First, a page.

Proparco, Sophie le Roy, Head of Banking and Capital Markets: “We are 50% invested in Africa and financial services and banking make up 50% of our portfolio. Our aim is to catalyze private investors, we show you can invest and make profit. We have a careful process, we helped create banks in Mauritania, Benin and DRC and they still exist.”

BIO (Belgium), Carole Maman, Chief Investment Officer: “We have Eur600m under management, Africa is about 40% of portfolio, most of it is invested in financial institutions. We work on smaller transactions, our sweet spot is from EUR 6m+. We work mostly with tier 2 financial institution through microfinance, equity and loans. In countries such as Ethiopia and DRC where many people are unbanked, there will be lots of opportunities.”

FMO the Dutch development bank, Bas Rekvelt, Manager Financial Institutions Africa: “We have been investing in developing countries for 45 years, we have been able to catalyze EUR 1bn into the markets last year. We try to ensure the markets where we work are attractive enough for the private sector. Our portfolio is 25% Africa, spread between financial institutions, energy and agriculture.”

SIDA, the Swedish International Development Cooperation Agency, Christopher Onajin, Loan and Guarantees Partnerships & Innovation: “Our role is to give money and guarantees, covering credit risk and market risk. Our Africa portfolio is $135m, and we encourage banks, microfinance and others to push them to lend to under-served sectors.”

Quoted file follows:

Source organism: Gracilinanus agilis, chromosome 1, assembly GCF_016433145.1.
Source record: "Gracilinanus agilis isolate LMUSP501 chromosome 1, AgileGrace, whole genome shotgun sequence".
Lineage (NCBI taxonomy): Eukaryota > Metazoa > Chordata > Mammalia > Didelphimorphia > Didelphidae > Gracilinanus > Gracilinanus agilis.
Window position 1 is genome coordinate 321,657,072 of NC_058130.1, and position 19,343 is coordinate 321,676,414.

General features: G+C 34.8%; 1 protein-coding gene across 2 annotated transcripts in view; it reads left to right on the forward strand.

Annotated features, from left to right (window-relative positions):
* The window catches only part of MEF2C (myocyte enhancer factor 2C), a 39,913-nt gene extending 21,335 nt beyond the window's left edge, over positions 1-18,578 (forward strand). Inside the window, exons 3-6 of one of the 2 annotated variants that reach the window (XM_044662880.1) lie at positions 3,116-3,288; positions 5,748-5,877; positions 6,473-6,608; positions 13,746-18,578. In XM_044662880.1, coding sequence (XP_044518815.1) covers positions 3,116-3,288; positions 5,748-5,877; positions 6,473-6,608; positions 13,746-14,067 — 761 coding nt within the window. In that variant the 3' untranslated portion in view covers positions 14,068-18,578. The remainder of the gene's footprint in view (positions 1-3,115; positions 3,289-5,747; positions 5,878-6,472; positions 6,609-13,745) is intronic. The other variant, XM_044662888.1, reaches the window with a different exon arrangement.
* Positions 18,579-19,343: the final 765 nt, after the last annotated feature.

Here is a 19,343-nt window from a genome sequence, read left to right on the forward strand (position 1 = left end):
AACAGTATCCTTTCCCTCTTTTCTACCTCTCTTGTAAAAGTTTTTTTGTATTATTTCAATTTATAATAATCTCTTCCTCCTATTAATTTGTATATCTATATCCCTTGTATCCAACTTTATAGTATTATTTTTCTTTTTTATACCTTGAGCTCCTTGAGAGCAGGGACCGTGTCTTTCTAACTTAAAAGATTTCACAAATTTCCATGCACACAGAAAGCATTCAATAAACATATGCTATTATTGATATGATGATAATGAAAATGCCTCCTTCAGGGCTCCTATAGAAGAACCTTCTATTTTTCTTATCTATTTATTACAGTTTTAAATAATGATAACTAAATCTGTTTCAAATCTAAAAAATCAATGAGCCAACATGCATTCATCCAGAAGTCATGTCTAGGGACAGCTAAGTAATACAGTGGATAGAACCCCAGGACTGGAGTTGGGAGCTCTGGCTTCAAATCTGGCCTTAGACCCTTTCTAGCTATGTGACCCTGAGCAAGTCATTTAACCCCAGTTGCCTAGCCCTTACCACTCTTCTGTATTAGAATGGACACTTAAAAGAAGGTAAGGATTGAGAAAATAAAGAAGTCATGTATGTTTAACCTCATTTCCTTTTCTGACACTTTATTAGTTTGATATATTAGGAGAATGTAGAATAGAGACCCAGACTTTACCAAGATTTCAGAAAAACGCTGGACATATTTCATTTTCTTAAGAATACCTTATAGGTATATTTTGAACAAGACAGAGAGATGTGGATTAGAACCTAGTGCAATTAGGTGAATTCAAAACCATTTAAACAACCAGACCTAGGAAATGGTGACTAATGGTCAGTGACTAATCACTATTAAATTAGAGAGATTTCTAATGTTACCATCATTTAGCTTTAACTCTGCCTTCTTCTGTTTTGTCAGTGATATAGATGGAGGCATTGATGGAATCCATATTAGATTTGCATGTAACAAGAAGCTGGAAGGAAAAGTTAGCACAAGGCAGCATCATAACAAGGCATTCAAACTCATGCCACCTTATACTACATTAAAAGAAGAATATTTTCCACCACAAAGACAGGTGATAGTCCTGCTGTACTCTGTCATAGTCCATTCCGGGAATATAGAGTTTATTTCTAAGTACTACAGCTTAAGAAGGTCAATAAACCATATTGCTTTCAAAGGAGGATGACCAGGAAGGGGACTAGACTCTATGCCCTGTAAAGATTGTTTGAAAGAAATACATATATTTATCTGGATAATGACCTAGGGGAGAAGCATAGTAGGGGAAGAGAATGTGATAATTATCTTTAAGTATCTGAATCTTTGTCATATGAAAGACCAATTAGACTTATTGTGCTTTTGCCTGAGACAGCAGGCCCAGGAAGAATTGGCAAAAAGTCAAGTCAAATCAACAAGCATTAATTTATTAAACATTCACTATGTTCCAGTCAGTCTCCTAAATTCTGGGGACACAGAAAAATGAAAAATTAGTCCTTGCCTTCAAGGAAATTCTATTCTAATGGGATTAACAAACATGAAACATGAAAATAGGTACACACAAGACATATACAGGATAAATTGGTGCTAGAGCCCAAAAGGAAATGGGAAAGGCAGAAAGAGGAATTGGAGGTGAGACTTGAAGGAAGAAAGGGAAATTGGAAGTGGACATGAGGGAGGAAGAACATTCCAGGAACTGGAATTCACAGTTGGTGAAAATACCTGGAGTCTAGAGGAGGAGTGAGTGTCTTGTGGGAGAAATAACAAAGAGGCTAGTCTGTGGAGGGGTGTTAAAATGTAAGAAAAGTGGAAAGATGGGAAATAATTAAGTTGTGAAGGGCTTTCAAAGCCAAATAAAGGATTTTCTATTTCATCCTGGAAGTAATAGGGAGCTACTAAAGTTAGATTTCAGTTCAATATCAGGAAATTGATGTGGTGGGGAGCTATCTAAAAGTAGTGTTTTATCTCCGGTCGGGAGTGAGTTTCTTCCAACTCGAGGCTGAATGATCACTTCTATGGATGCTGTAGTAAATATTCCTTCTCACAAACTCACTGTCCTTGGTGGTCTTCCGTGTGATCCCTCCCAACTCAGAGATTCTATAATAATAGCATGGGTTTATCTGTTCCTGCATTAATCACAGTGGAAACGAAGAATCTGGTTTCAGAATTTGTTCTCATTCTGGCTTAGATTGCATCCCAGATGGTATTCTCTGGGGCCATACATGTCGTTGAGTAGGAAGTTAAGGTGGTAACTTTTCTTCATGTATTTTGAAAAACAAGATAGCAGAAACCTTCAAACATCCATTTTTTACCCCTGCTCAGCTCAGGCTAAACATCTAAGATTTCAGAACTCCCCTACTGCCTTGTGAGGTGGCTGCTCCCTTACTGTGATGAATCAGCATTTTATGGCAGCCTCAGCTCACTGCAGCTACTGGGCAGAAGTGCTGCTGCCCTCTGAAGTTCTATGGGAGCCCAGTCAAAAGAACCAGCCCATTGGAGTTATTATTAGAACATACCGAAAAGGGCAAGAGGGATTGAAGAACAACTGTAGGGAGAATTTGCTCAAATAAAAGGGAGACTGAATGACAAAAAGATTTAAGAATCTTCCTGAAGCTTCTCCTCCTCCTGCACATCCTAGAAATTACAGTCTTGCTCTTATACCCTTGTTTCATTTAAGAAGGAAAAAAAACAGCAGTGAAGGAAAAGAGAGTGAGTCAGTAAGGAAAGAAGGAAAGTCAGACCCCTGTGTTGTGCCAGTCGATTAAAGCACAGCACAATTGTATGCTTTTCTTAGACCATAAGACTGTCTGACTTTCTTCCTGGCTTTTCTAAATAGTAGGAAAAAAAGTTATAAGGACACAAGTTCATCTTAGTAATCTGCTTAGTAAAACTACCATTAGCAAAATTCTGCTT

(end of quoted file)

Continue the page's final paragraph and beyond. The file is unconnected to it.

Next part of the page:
DEG – German Development and investment company, Peter Onyango, Investment Manager, Financial Institutions Group, Africa: “We have about 50 years of emerging markets expertise and Africa is a particular focus. We see more countries becoming bankable. Internally our risk appetite is improving, we see opportunities in more countries. We see opportunities in growing insurance and the nascent leasing markets, which will improve. There is a lot more in fintech. A setback for Africa is an opportune time for long-term investors, including DFIs and private investors.”

Funding for African tech start-ups was $186m in 2015

DisruptAfrica_DA-logo-on-transparent-with-tag-small-e1414593297539

Funding for start-up companies in the technology space was nearly $185.8 million in 2015, according to research by website portal Disrupt Africa. More growth is expected in 2016.

According to the data in Disrupt Africa African Tech Startups Funding Report 2015, the top 3 places where tech investors were backing new businesses were South Africa, Nigeria and Kenya, both in number of deals and amount. Most funding went into solar power (33%), followed by fintech (financial services firms using technology – 30%). The report monitors 10 sectors.

It says 125 tech start-ups raised funding in 2015. These were located 36% in South Africa, 24% in Nigeria and 14% in Kenya. Funding to South African start-ups totalled $54.6m, to Nigerian firms $49.4m and Kenyan firms received $47.4m. Other key places for funding included Egypt, Ghana, and Tanzania.